by Peter Dixon
In March 2015, the Appeals Chamber of the International Criminal Court issued its first-ever judgment on reparations, in the Thomas Lubanga Dyilo case, confirming the Court’s historic commitment to moving beyond retributive justice for victims of the gravest crimes. At the same time, it urged the Court’s Trust Fund for Victims (TFV) to issue assistance measures to victims who fall outside the scope of victimization determined at trial [Reparations Judgment, para. 215]. The use of assistance to complement, fill in, or expand reparations programs is both novel and increasing in international law and transitional justice, yet there is little research focused specifically on their combination.
In my paper in the forthcoming special issue on victims in the International Journal of Transitional Justice, edited by Juan Mendez, I present two contemporary examples where reparations and assistance are being combined for victims of grave crimes: the ICC’s forthcoming reparations awards in the Democratic Republic of the Congo [see here and here] and Colombia’s recent reparations program – Law 1448 – for victims of its armed conflict.
The relationship between ‘reparations’ and ‘assistance’ exposes fundamental tensions at the heart of transitional justice: between inclusive and exclusive approaches to reparative justice; between the legal strictures of redress and the complex realities of violence; and, ultimately, between the supposed symbolic power of reparative justice and victims’ experience of reparations in practice. While scholars and practitioners often assume that reparations and assistance are clearly distinct, their combination suggests otherwise. Both the ICC and Colombian cases highlight that the line between reparations and assistance can become blurry in practice. They can look similar in form, have similar impacts, be distributed through similar processes and, I argue, impart similar notions of responsibility and recognition to victims of grave crimes and gross violations of human rights.
Defining ‘Reparations’ and ‘Assistance’ in Transitional Justice
In their narrowest definition, reparations are measures provided by a wrongdoing party out of obligation to redress the harm caused to an injured party [for more, start with this book from REDRESS or this paper by Luke Moffett]. While often conflated with financial compensation, reparations can take any number of forms, from cash to goods and services, and can be material, symbolic, individual or collective. Recognizing that reparations do not always have to be provided by the actual wrongdoing party, REDRESS defines the term as:
Assistance, on the other hand, is a broader term that can refer to any number of measures provided in response not to injuries, but to needs, and can stem from development projects, humanitarian relief, aid initiatives, state subsidies and more. I use the term more selectively to refer only to those assistance measures that originate from the same source as reparations and target the same general categories of victims of grave crimes and gross violations – that is, where assistance is used as a transitional justice strategy itself alongside reparations.
Both at the ICC and in Colombia’s reparations program, victims can access assistance measures alongside reparations. The ICC’s TFV has reparations and assistance mandates. In Colombia, victims have a right to ‘comprehensive reparations’ as well as ‘humanitarian aid’ [art. 47], ‘assistance’, and ‘care’ [art. 49]. In the paper, I refer collectively to the latter three as ‘assistance’. The ICC’s work in the DRC and Colombia’s reparations program are valuable cases to interrogate this scenario because they represent quite different legal models and contexts and can illuminate critical differences in contemporary approaches to implementing reparations. Where the ICC is based on individual criminal responsibility, Colombia’s program is based on state responsibility. And while the Ituri war was a brutal and deadly conflict, it is nowhere near the same scale as in Colombia, where almost 16% of the national population (7.6 million people) have already been registered as victims of the 60-year armed conflict, according to the Victims’ Unit, which administers the program.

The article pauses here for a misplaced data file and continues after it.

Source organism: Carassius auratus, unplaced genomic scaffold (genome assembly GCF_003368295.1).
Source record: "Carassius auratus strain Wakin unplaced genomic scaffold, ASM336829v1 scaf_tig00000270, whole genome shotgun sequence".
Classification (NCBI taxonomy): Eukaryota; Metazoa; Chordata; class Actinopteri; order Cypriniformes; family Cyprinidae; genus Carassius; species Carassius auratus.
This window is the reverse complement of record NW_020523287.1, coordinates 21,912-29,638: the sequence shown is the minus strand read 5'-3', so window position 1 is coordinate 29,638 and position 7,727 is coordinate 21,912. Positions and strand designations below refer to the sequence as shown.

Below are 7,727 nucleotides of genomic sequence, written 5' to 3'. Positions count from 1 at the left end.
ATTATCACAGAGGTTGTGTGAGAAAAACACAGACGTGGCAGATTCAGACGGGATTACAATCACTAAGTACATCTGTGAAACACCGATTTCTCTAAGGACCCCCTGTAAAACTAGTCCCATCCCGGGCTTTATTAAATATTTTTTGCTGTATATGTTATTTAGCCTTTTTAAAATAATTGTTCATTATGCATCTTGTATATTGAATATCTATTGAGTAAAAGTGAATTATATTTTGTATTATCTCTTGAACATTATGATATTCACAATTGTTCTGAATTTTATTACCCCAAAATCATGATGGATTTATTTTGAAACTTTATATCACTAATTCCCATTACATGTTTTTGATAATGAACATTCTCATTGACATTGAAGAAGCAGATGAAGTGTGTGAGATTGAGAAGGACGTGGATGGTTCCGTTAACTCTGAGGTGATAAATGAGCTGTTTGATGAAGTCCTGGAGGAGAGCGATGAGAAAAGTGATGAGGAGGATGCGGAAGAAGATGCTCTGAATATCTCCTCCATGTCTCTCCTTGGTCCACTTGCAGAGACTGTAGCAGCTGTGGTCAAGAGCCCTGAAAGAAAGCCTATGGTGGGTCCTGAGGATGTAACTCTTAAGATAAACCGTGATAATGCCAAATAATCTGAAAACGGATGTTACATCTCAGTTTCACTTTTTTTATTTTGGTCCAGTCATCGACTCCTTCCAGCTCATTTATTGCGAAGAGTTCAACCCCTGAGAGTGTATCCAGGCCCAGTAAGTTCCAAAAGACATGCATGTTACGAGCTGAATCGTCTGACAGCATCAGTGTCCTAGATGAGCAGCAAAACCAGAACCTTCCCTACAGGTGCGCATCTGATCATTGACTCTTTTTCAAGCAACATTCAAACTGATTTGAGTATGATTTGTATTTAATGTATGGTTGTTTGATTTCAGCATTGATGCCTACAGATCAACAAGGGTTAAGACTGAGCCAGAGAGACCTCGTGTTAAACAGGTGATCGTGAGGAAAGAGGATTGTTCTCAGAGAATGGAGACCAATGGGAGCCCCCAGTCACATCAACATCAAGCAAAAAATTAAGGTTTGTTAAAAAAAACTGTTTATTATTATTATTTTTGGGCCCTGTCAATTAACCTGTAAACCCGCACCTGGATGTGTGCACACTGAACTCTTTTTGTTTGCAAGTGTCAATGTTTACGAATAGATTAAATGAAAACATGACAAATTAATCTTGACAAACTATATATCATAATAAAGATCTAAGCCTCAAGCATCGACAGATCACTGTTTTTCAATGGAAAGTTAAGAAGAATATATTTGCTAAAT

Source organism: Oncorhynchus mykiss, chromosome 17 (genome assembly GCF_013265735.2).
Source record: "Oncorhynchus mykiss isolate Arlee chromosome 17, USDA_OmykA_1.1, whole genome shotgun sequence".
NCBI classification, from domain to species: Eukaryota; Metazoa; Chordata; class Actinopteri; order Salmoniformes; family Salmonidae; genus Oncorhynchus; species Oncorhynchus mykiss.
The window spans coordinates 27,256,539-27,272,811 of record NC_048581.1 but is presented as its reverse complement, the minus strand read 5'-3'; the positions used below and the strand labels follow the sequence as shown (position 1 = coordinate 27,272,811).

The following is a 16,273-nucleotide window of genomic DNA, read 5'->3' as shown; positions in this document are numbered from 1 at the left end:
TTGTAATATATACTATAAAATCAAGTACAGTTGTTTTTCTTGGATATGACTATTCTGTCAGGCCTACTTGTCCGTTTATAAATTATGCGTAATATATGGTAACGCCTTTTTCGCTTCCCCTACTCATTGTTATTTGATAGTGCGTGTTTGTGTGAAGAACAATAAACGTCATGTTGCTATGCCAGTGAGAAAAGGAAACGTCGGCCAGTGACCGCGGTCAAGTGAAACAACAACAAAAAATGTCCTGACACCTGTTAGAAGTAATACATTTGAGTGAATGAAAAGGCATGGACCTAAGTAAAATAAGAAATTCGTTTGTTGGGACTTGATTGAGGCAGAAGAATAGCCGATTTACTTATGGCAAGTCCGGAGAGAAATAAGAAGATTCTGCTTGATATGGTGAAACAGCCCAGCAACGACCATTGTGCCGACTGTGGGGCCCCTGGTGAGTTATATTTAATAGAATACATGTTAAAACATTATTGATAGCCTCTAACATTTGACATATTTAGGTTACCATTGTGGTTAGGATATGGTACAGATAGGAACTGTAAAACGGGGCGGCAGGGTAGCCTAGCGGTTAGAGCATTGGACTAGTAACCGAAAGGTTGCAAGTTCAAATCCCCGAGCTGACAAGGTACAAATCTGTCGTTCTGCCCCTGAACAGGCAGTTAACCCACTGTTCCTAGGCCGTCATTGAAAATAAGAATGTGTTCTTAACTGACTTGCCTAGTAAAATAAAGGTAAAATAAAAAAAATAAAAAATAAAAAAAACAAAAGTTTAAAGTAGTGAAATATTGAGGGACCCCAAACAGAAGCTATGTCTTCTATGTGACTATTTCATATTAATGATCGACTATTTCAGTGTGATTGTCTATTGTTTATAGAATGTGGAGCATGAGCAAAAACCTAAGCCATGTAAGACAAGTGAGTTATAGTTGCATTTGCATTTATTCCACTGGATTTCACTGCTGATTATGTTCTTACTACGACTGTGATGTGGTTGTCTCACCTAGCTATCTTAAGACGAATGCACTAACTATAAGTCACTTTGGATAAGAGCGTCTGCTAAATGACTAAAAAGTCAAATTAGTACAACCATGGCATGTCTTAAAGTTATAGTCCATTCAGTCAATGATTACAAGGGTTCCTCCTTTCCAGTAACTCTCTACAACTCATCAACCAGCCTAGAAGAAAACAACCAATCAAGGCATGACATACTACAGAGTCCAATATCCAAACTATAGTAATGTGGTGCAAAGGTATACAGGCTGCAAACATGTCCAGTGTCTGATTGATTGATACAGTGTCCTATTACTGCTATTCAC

Distinguishing Reparations from Assistance
There are five available frameworks to elaborate the differences between reparations and assistance in transitional justice programs and scholarship. These generally focus on the unique aspects of reparations that set them apart from ‘mere’ assistance:
Yet, each of these frameworks has notable shortcomings when it comes to distinguishing between reparations and assistance in practice. While I fully cite all of these in the paper, suffice it to say here that there is a rich literature available for those interested in learning more. I suggest starting with the ICTJ and IJTJ, as well as the aforementioned resources by REDRESS and Moffett.
The element of responsibility in Colombia’s Law 1448 is for victims’ well-being and redress, not for the acts they suffered. While Law 1448 includes victims of the state, marking an important difference from previous reparations programs in Colombia, it does not recognize the state’s culpability in directly or indirectly perpetrating or allowing acts of violence. Instead, it is based on the principle of ‘subsidiarity’ [Basic Principles, art. 16]. At the ICC, the principle of subsidiarity suggests that the TFV can fund reparations awards where the convicted person is indigent, as in the case of Mr. Lubanga. Here, the Court faces the challenge of distinguishing reparations from assistance when the two are funded with money from the same entity.